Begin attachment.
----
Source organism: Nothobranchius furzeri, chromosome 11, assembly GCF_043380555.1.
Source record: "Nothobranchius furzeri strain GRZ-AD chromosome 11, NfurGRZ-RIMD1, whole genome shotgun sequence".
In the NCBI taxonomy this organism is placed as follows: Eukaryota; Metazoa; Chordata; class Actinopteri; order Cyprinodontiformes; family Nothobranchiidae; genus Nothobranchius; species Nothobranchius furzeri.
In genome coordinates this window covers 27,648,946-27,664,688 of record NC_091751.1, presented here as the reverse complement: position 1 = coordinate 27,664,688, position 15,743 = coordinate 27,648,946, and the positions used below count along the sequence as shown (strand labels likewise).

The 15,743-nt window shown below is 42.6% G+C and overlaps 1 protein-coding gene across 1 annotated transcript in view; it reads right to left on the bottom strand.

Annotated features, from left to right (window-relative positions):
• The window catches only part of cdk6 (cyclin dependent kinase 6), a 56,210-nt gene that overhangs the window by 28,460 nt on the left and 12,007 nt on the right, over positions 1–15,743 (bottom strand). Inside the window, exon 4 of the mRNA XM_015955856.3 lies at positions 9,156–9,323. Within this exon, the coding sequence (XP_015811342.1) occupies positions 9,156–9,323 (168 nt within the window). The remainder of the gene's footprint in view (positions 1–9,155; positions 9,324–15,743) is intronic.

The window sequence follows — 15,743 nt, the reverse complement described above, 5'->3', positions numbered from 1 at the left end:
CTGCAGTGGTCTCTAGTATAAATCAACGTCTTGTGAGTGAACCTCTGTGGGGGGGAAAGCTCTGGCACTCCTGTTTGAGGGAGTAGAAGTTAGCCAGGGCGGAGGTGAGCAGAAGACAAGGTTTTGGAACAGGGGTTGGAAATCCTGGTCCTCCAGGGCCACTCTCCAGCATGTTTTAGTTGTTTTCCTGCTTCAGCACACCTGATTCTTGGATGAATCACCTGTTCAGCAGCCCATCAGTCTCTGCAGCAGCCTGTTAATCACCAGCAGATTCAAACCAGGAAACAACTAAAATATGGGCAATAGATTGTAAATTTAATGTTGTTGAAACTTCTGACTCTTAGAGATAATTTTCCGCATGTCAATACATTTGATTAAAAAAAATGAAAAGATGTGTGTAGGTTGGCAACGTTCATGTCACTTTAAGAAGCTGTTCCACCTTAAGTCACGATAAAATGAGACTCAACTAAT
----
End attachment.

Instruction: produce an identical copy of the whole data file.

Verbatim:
Source organism: Nothobranchius furzeri, chromosome 11, assembly GCF_043380555.1.
Source record: "Nothobranchius furzeri strain GRZ-AD chromosome 11, NfurGRZ-RIMD1, whole genome shotgun sequence".
In the NCBI taxonomy this organism is placed as follows: Eukaryota; Metazoa; Chordata; class Actinopteri; order Cyprinodontiformes; family Nothobranchiidae; genus Nothobranchius; species Nothobranchius furzeri.
In genome coordinates this window covers 27,648,946-27,664,688 of record NC_091751.1, presented here as the reverse complement: position 1 = coordinate 27,664,688, position 15,743 = coordinate 27,648,946, and the positions used below count along the sequence as shown (strand labels likewise).

The 15,743-nt window shown below is 42.6% G+C and overlaps 1 protein-coding gene across 1 annotated transcript in view; it reads right to left on the bottom strand.

Annotated features, from left to right (window-relative positions):
• The window catches only part of cdk6 (cyclin dependent kinase 6), a 56,210-nt gene that overhangs the window by 28,460 nt on the left and 12,007 nt on the right, over positions 1–15,743 (bottom strand). Inside the window, exon 4 of the mRNA XM_015955856.3 lies at positions 9,156–9,323. Within this exon, the coding sequence (XP_015811342.1) occupies positions 9,156–9,323 (168 nt within the window). The remainder of the gene's footprint in view (positions 1–9,155; positions 9,324–15,743) is intronic.

The window sequence follows — 15,743 nt, the reverse complement described above, 5'->3', positions numbered from 1 at the left end:
CTGCAGTGGTCTCTAGTATAAATCAACGTCTTGTGAGTGAACCTCTGTGGGGGGGAAAGCTCTGGCACTCCTGTTTGAGGGAGTAGAAGTTAGCCAGGGCGGAGGTGAGCAGAAGACAAGGTTTTGGAACAGGGGTTGGAAATCCTGGTCCTCCAGGGCCACTCTCCAGCATGTTTTAGTTGTTTTCCTGCTTCAGCACACCTGATTCTTGGATGAATCACCTGTTCAGCAGCCCATCAGTCTCTGCAGCAGCCTGTTAATCACCAGCAGATTCAAACCAGGAAACAACTAAAATATGGGCAATAGATTGTAAATTTAATGTTGTTGAAACTTCTGACTCTTAGAGATAATTTTCCGCATGTCAATACATTTGATTAAAAAAAATGAAAAGATGTGTGTAGGTTGGCAACGTTCATGTCACTTTAAGAAGCTGTTCCACCTTAAGTCACGATAAAATGAGACTCAACTAAT